United States District Court, D. Idaho
NANCY K. BUSS, Petitioner,
NANCY A. BERRYHILL,  Acting Commissioner of Social Security Administration, Respondent.
MEMORANDUM DECISION AND ORDER
Honorable Candy W. Dale United States Magistrate Judge
pending before the Court is Nancy Buss's Petition for
Review of the Respondent's denial of social security
benefits, filed on January 31, 2017. (Dkt. 1.) The Court has
reviewed the Petition for Review and the Answer, the
parties' memoranda, and the administrative record (AR).
For the reasons that follow, the Courtwill affirm the
decision of the Commissioner.
AND FACTUAL HISTORY
filed a Title II application for a period of disability and
disability insurance benefits, and also protectively filed a
Title XVI application for supplemental security income, on
September 11, 2013. These applications were denied initially
and on reconsideration, and a hearing was held on August 12,
2015, before Administrative Law Judge (ALJ) Christopher
Inama. After hearing testimony from Petitioner and a
vocational expert, ALJ Inama issued a decision on October 14,
2015, finding Petitioner not disabled. Petitioner timely
requested review by the Appeals Council, which denied her
request for review on December 5, 2016.
appealed this final decision to the Court. The Court has
jurisdiction to review the ALJ's decision pursuant to 42
U.S.C. § 405(g).
time of the alleged disability onset date of July 13, 2011,
Petitioner was fifty-one years of age. Petitioner completed
the eleventh grade, and her prior work experience includes
work as a dispatcher and cleaner/housekeeper.
Commissioner follows a five-step sequential evaluation for
determining whether a claimant is disabled. See 20
C.F.R. §§ 404.1520, 416.920. At step one, it must
be determined whether the claimant is engaged in substantial
gainful activity. The ALJ found Petitioner had not engaged in
substantial gainful activity since her alleged onset date of
July 13, 2011. At step two, it must be determined whether the
claimant suffers from a severe impairment. The ALJ found
Petitioner's cervical and lumbar degenerative disc
disease, with a history of cervical spine surgery, and
migraine headaches severe within the meaning of the
three asks whether a claimant's impairments meet or equal
a listed impairment. The ALJ found Petitioner's
impairments did not meet or equal the criteria for any listed
impairment, specifically considering Petitioner's
cervical and back impairment under Listing 1.04 (disorders of
the spine). The ALJ determined Petitioner's impairments
did not meet or equal the criteria for the listed impairment
claimant's impairments do not meet or equal a listing,
the Commissioner must assess the claimant's residual
functional capacity (RFC) and determine, at step four,
whether the claimant has demonstrated an inability to perform
past relevant work. In assessing Petitioner's functional
capacity, the ALJ determines whether Petitioner's
complaints about the intensity, persistence and limiting
effects of her pain are credible.
formulating Petitioner's RFC, the ALJ considered
Petitioner's activities of daily living, and the medical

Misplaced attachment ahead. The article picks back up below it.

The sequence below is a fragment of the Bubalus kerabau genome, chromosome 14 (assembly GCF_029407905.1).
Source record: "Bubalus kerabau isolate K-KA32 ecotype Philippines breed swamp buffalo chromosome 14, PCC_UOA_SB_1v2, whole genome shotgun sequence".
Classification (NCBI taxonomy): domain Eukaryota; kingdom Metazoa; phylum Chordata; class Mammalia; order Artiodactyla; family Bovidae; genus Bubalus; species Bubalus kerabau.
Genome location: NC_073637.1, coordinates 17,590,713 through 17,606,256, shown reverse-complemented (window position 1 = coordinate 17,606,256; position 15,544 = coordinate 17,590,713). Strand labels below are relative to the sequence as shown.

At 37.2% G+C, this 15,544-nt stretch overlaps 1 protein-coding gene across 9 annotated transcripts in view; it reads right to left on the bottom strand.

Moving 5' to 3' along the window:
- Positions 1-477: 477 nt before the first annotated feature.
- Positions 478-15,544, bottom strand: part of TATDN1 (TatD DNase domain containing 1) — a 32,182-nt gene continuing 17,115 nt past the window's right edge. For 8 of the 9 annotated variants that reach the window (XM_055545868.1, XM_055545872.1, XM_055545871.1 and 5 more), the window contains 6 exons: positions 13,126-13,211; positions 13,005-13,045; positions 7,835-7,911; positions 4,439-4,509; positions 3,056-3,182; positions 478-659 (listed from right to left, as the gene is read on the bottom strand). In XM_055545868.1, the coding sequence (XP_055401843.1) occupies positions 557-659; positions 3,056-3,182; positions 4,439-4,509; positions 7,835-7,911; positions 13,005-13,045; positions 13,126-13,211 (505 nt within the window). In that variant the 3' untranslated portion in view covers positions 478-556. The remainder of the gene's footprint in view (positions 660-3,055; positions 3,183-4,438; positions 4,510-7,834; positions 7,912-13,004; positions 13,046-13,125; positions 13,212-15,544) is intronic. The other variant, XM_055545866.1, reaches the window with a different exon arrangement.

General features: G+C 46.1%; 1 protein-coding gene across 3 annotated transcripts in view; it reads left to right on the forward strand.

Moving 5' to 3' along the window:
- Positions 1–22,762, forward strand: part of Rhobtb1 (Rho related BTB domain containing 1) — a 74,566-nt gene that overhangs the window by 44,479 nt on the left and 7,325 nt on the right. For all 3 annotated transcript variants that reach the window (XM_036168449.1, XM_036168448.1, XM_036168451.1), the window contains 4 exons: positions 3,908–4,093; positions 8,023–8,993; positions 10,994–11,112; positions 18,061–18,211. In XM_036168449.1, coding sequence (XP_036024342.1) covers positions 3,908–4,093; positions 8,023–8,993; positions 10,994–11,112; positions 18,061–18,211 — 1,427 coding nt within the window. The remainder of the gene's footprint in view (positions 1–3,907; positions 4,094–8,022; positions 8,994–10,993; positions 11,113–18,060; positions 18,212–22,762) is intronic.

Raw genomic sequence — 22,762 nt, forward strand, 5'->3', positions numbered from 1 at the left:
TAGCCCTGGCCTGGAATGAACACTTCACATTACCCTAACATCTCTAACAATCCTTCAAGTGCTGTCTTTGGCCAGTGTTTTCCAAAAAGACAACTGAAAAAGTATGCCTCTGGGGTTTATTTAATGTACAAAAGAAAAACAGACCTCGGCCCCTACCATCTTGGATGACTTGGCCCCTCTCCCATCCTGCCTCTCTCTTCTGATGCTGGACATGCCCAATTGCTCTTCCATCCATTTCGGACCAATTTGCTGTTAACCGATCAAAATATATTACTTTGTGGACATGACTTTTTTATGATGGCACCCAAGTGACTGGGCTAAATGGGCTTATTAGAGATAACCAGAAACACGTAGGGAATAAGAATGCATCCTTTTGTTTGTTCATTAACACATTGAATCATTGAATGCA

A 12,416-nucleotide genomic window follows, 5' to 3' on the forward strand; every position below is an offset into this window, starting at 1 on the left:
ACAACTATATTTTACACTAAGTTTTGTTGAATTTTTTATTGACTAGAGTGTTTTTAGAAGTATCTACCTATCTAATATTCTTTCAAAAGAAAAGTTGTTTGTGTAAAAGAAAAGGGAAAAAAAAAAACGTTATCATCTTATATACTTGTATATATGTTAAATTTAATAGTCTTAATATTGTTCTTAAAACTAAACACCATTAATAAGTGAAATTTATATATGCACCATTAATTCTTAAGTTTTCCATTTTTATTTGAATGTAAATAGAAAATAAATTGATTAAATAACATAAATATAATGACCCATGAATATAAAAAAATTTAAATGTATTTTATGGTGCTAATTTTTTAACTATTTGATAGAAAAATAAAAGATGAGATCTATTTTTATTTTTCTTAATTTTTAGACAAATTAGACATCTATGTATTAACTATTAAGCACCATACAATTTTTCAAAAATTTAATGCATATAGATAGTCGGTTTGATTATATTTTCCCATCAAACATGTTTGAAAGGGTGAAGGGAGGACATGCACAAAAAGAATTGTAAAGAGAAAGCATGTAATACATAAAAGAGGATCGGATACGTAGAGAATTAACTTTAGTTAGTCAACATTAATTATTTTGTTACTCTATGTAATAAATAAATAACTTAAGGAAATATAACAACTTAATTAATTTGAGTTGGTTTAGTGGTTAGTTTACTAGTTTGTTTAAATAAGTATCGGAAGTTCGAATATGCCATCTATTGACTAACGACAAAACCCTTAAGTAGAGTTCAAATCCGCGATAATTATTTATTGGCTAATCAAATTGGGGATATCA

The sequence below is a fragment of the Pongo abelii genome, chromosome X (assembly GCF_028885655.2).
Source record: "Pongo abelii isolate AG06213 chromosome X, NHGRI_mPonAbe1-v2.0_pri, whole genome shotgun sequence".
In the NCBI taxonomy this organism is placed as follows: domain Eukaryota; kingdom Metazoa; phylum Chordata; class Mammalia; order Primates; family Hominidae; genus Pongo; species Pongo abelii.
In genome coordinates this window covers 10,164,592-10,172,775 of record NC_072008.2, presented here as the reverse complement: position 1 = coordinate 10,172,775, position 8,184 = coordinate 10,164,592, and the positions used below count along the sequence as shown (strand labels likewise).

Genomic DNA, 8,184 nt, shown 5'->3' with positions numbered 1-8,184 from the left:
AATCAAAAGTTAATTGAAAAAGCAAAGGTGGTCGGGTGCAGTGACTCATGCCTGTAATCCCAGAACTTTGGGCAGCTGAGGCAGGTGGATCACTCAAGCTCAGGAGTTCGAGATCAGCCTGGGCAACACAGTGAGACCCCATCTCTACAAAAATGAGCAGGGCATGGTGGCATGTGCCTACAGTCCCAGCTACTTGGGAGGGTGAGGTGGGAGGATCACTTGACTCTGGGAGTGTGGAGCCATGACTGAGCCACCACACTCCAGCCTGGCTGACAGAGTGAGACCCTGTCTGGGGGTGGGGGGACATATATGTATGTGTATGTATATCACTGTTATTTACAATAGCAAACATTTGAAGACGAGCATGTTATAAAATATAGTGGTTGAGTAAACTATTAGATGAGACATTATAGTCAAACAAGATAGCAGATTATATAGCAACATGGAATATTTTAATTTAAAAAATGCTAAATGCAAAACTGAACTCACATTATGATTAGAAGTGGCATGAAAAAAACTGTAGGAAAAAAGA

evidence of record. The ALJ found that, Petitioner's
statements concerning the intensity, persistence and limiting
effects of her pain were not entirely credible. Consequently,
the ALJ found Petitioner retained the residual functional
capacity to perform light work which included the ability to
perform her past work as a dispatcher and
cleaner/housekeeper, even after considering the following
limitations: never climb ladders, ropes or scaffolds,
occasionally climb ramps or stairs, balance, stoop, kneel,
crouch, and crawl; avoid concentrated exposure to hazards and
refrain from operating automotive equipment.
claimant demonstrates an inability to perform past relevant
work, the burden shifts to the Commissioner to demonstrate,
at step five, that the claimant retains the capacity to make
an adjustment to other work that exists in significant levels
in the national economy, after considering the claimant's
residual functional capacity, age, education and work
experience. Here, the ALJ found Petitioner retained the
ability to perform her past work, and therefore the ALJ did
not proceed to step five. Consequently, the ALJ determined
Petitioner was not disabled.
bears the burden of showing that disability benefits are
proper because of the inability “to engage in any
substantial gainful activity by reason of any medically
determinable physical or mental impairment which . . . has
lasted or can be expected to last for a continuous period of
not less than 12 months.” 42 U.S.C. §
423(d)(1)(A); see also 42 U.S.C. §
1382c(a)(3)(A); Rhinehart v. Finch, 438 F.2d 920,
921 (9th Cir. 1971). An individual will be determined to be
disabled only if her physical or mental impairments are of
such severity that she not only cannot do her previous work
but is unable, considering her age, education, and work
experience, to engage in any other kind of substantial
gainful work which exists in the national economy. 42 U.S.C.
review, the Court is instructed to uphold the decision of the
Commissioner if the decision is supported by substantial
evidence and is not the product of legal error. 42 U.S.C.
§ 405(g); Universal Camera Corp. v. Nat'l Labor
Relations Bd., 340 U.S. 474 (1951); Meanel v.
Apfel, 172 F.3d 1111, 1113 (9th Cir. 1999) (as amended);
DeLorme v. Sullivan, 924 F.2d 841, 846 (9th Cir.
1991). Substantial evidence is such relevant evidence as a
reasonable mind might accept as adequate to support a
conclusion. Richardson v. Perales, 402 U.S. 389, 401
(1971). It is more than a scintilla but less than a
preponderance, Jamerson ...